What It Feels Like to Fall Down the Rabbit Hole

By Emily Lewis // As Told to Lena De Vore and Mollie Wagner

Mollie Wagner

More stories from Mollie Wagner

Idioms In Reverse
February 21, 2020
Tiny Love Stories
January 17, 2020
Stephanie M. Luc
December 17, 2019
Lena De Vore

More stories from Lena De Vore

December 6, 2020
Trapped in Desire
June 12, 2020

What to wish for? My dreams of fairy lights and a new lipstick collection were achieved quickly after my thirteenth birthday, and now as I blow out the candles embarking on my fourteenth year on this little planet, I seem to have everything I need: my family, my friends, everything is perfect. I am starting my life, a newly 14-year-old girl, on the right foot.

Or so I thought.

That was what washed through my mind the night of my fourteenth birthday. Life seemed perfect for a girl like me. I blew out my candles and felt the world at my fingertips. Everyone I love surrounded me with flashing lights and big cameras; it was my day, and it was all about me. I was thankful for that last birthday when everything felt normal.

I woke up sad. Maybe it was my turning of age, or maybe it was the clouds swirling over my little town; I didn’t know. All I did know was that day was different. I woke up later than usual and crawled out of bed, expecting my mom to comment on my new teenage attitude. Maybe that’s just what being 14 was all about: being in a funk.

Rain fell on that Thursday afternoon, the day after my birthday. I walked into the kitchen and didn’t see any of my family members. I patted my hair down and spun leftover streamers between my fingers. I watched them curl as I released my grip; they were blue and white—my dad’s favorite colors. My mom called my brother and me into the family room where she and my dad were already sitting. It was odd, just like that day. As I took my place, I felt a wave of uneasiness seep into my ears and sink down to my toes. They quickly began to tingle.

My dad took my mom’s hand, her shoulders relaxed as she acknowledged him and took a breath. My brother’s eyes darted toward me, but I didn’t break eye contact with my mom. Her curls were more deflated and the bags under her eyes were deeper than usual, she sat stiffly on the cream colored chair. As the words crept out of her mouth I heard them hit the floor with a thud.

Or maybe that was my heart falling into my stomach.

As my eyes remained locked with my mom’s, I could hear in the shakiness of her voice that the news was bad…really bad. She gently tiptoed around what she was actually trying to say, but I listened to every word. When she finally choked out that my dad was diagnosed with stage four head and neck cancer, I saw the past 14 years crumble in front of my eyes. I couldn’t see my mom anymore; I couldn’t see anything.

I was upset and angry.

I didn’t want to believe what was now spewing out of my mom’s mouth. My brother got up from his chair and walked out of the room, my mom wept into her hands and I sat there staring at the mess in the middle of our now broken circle. I felt faint, numb and out of body. This wasn’t what I wished for; this wasn’t anyone’s wish.

I don’t like thinking about that day or any day after.

School was hard. As my grades began to plummet, so did my dad’s health. I spent as much time with him as possible, soaking in every memory—remembering him and recognizing his strengths in light of all the weakness he was experiencing.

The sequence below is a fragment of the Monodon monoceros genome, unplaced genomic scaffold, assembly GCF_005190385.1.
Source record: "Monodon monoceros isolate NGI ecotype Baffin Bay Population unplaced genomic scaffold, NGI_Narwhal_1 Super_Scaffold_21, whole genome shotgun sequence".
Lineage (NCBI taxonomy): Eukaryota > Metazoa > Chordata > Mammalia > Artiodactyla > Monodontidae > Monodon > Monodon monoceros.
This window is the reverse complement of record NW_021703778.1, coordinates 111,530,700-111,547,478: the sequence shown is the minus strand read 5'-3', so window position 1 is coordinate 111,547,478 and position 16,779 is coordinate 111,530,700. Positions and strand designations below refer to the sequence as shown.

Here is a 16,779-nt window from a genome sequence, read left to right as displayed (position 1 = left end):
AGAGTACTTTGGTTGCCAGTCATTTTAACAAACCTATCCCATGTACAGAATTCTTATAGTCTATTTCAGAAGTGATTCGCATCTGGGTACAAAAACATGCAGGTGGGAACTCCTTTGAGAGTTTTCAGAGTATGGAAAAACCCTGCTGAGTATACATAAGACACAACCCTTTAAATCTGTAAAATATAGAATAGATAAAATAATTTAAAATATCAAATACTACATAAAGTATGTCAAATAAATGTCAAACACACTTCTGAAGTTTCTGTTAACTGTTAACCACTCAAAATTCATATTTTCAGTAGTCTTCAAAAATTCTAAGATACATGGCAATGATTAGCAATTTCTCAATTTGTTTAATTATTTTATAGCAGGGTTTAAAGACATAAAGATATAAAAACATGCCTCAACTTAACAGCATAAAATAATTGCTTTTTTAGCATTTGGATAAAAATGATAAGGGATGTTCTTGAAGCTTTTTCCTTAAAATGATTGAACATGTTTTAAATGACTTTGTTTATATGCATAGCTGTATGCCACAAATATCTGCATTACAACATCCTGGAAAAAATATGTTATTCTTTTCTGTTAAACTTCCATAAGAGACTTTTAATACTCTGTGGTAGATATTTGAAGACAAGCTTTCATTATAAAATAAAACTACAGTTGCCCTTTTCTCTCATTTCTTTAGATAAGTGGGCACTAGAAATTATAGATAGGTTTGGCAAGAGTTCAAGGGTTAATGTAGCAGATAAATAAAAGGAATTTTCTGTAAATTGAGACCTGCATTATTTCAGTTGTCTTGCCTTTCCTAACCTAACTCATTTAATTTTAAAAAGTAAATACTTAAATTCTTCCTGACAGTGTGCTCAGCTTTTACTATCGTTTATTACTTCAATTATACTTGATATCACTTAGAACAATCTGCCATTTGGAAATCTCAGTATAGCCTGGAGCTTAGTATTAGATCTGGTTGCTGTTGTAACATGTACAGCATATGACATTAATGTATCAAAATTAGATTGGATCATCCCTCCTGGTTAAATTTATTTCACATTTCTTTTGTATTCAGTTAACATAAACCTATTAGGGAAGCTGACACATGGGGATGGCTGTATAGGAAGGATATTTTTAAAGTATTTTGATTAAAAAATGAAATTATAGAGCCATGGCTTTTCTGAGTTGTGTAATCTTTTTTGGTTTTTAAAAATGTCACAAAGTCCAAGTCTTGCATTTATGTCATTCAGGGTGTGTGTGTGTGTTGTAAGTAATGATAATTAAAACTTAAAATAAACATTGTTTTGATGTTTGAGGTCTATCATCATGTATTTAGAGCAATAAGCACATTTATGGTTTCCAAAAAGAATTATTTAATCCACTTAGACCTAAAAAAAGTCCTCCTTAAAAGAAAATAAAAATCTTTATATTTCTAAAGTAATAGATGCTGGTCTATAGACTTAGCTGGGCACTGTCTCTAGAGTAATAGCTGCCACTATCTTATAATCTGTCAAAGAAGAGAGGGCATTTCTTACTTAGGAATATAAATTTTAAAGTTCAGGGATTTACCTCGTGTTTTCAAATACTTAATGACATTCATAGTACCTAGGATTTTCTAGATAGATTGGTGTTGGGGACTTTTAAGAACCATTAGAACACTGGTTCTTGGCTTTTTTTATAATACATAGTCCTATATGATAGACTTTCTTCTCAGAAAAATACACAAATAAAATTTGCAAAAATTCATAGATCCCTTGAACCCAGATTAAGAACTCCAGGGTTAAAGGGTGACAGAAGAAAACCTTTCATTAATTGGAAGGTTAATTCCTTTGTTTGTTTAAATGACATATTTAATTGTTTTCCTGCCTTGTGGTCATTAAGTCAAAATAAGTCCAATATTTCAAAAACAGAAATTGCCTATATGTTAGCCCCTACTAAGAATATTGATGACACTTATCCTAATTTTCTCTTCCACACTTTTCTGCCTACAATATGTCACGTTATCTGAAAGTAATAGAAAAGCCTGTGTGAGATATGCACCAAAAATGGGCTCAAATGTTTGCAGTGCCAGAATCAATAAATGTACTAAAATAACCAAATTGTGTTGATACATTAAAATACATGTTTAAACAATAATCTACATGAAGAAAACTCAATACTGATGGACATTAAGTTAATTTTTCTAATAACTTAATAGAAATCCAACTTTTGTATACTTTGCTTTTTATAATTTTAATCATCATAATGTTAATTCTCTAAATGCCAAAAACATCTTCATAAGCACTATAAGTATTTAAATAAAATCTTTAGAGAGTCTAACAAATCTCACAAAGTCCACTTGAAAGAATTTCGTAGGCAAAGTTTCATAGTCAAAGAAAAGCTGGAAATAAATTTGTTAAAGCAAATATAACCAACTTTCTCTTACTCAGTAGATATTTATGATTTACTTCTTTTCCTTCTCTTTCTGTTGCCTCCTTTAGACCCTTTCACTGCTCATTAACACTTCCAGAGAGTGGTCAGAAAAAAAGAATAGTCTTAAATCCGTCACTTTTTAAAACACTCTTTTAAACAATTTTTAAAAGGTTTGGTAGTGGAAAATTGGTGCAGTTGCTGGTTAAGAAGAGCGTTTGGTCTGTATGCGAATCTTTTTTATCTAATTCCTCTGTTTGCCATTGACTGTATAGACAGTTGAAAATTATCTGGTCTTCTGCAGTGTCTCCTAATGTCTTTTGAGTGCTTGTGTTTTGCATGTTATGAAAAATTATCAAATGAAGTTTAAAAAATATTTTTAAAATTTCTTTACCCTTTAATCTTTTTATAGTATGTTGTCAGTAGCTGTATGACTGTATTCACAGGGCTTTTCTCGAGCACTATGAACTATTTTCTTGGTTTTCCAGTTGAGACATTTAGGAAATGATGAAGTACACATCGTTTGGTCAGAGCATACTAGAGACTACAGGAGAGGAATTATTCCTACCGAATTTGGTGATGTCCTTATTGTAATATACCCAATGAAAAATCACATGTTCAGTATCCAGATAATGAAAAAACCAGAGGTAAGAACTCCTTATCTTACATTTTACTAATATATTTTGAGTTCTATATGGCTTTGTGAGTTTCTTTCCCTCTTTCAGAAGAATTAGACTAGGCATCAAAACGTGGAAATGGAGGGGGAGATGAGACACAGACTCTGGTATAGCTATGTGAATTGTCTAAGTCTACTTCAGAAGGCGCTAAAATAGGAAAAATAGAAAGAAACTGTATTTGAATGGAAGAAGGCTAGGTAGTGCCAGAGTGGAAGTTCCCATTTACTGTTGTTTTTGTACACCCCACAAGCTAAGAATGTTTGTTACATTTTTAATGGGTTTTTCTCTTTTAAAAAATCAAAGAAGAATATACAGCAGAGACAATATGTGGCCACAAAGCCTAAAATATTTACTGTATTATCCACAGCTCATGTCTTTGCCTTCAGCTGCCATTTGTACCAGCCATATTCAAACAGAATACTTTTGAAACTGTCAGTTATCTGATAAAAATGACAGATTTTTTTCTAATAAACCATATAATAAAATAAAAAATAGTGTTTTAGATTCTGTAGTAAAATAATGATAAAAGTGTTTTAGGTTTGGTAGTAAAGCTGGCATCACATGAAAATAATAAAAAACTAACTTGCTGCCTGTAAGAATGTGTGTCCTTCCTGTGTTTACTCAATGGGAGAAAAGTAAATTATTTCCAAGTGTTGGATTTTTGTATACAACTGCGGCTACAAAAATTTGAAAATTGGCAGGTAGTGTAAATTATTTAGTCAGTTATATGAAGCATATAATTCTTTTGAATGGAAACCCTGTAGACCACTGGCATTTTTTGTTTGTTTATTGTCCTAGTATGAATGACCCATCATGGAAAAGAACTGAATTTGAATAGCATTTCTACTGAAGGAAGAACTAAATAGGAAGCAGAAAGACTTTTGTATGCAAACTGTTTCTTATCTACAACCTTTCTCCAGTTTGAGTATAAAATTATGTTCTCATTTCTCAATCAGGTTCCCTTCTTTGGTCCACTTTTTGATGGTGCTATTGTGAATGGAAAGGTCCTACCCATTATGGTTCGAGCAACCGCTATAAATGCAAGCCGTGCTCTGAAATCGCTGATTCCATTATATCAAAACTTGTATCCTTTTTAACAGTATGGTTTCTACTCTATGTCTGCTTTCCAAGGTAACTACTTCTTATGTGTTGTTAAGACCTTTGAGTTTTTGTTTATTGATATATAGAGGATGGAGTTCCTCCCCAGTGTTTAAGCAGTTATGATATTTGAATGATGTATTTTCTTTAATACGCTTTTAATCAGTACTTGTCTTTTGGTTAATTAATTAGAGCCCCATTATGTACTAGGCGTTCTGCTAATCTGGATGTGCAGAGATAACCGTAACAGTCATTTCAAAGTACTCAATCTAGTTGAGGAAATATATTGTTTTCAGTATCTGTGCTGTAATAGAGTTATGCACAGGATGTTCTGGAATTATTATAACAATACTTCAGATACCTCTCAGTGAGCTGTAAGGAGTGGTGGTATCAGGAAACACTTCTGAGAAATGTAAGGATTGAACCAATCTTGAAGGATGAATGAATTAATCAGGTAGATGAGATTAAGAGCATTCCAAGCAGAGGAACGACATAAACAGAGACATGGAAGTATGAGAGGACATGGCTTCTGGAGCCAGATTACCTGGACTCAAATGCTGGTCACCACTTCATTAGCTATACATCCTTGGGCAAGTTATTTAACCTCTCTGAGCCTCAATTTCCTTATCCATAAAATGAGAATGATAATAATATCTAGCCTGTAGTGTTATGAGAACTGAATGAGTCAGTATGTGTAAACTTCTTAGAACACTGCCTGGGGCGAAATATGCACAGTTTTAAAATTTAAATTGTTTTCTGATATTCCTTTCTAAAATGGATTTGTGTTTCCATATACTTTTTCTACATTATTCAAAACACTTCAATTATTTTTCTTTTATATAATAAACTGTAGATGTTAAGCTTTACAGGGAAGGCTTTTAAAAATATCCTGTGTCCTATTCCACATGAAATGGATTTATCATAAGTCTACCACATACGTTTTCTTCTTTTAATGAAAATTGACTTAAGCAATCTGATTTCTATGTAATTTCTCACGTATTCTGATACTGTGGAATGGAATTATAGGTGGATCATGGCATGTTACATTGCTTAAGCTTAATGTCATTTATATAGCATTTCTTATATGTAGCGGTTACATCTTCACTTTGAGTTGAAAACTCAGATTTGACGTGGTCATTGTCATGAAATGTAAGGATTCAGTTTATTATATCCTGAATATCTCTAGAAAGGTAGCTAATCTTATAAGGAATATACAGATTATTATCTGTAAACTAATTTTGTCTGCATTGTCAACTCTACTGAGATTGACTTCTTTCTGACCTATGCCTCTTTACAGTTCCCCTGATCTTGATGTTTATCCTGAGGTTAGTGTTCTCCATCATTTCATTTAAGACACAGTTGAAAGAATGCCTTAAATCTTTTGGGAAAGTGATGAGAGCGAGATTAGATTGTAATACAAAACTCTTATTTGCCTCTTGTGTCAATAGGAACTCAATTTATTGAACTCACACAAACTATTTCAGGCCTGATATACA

I woke up and kissed his cheek goodbye as two men escorted him out of our house. By the time I got home from school he would be back in his bed, on the brink of consciousness. Whether he was responsive or not, I told him about my day. I told him about my eighth grade girl drama, trying to give my life a sense of normalcy.

All of the treatments and chemotherapy he was going through weren’t cheap. Dad couldn’t work anymore and mom’s income wasn’t stable enough, so money was scarce. Everyone’s pots were starting to boil over, none of us knowing when the other’s would snap or what would set them off. Every step I took in my own home was like walking on eggshells.

Throughout his diagnosis and battle with cancer, I experienced all seven stages of grief. I didn’t want to believe that someone like me could go through something like this, I don’t think anyone in my family did. He lost over 100 pounds and his skin hung loosely over his bones. As his disease started to spread to his lymph nodes, he was given a permanent feeding tube. I thought his time was slowly coming to an end.

Until the day finally came.

I woke up again with a pit in my stomach, this time anxious, like I was supposed to be anticipating something. The trees dancing outside my window, almost like they were begging me to dance with them, dragged me out of bed. As soon as I walked down the hallway I was greeted by my mother, who would put her hand on my back and guide me to the family room. My dad already sitting in the cream colored chair, an empty one next to him for mom.

Those stupid chairs.

I hadn’t sat across from them like that since the day after my birthday six months earlier. What was wrong this time? I thought I could blow out the candles again in just six months. I’ll fix this mess, dad. I promise. My brother held my hand as I sank into the couch, seeing my dad in that bony, broken condition. You could hear a pin drop in our little home as the four of us studied one another. Mom finally moved first, she reached behind her and put a folded piece of paper on her lap. I watched my dad’s eyes fill with tears as he stared at my mom unfolding the paper and reading it out loud.

To this day, that was the most emotional day of my entire life: my father’s clean bill of health.

My brother fell into my arms, my mom into my dad’s, until we all wrapped our arms around one another. Our family wasn’t broken anymore. We sat there for a long time like that, in our newly fixed circle.